Yet despite the new clarity, investing in businesses remains more complicated than investing in real estate.

Buildings, by definition, stay put. And while 10 years is a long time to own a building, a property that's delivering good returns after five years likely will still be a good investment in 10, said Michael Kressig, an opportunity zones expert and partner at Novogradac, an accounting and consulting firm.

Businesses, on the other hand, can change a lot in 10 years. They might fail, get acquired, go public, move or radically change their business model.

"It is contrary to your normal kind of private equity, or venture capital, investment-hold periods to think about holding something for 10 years," Kressig said.

There's not much that fund managers can do to control the business cycle, and it's difficult to delay business decisions -- such as whether to relocate -- until the 10-year mark.

Many fund managers have "sort of landed on the understanding that this is a best-efforts proposition," Kressig said, "and so I can't -- and I'm not going to -- promise an investor that they're going to get 100% of these tax benefits."

Investors could still make money if a growing company leaves a zone, said Chris Schultz, CEO of LaunchPad, a chain of co-working spaces that also makes venture investments.

"If a company is moving out of a zone, presumably it's because something very good is happening," he said. LaunchPad is setting up a $20 million opportunity zone fund focused on startups in mid-sized cities.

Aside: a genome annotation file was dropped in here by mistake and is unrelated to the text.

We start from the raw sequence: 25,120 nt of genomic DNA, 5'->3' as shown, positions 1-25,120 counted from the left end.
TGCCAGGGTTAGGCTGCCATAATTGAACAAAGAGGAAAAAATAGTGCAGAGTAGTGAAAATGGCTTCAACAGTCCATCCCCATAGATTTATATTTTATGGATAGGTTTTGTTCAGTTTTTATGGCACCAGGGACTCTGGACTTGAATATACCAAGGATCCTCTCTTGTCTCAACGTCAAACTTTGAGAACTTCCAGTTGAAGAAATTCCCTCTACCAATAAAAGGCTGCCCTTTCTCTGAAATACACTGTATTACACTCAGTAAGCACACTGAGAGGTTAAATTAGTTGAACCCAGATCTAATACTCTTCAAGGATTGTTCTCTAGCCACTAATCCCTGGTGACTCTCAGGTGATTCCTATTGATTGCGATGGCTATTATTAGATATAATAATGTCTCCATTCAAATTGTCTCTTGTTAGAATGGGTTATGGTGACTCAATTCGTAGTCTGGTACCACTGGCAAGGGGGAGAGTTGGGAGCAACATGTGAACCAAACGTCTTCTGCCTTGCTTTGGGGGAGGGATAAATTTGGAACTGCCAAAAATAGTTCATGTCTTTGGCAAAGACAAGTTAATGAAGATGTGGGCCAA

Business-focused funds also may face more technical difficulties than real estate funds do. For instance, while a real estate fund can be set up to focus on a single project, Phillips' fund has to spread investments over several companies to soften the blow to investors in case any of the companies fails.

"The real estate [opportunity] fund is not that much different from what these real estate companies have been doing for a long, long time," said Phillips, now managing partner of an opportunity fund called the Pearl Fund LP. For him, however, setting up a fund was uncharted territory.

Venture capitalists and public equity firms still have a good pitch for investors. Phillips is looking for startups growing so fast that they could increase his original investment 10 times over, or more.

"The relative tax benefits are actually better for investing in operating businesses, particularly those with heavy capital assets," said Jonathan Tower, managing partner at Arctaris, an impact investment fund manager based in Boston.

Tower is planning to raise over $500 million for an opportunity zone fund and spend it on up to 25 primarily industrial and manufacturing companies, including some that he'll shepherd through mergers and acquisitions with other companies.

Business on 06/15/2019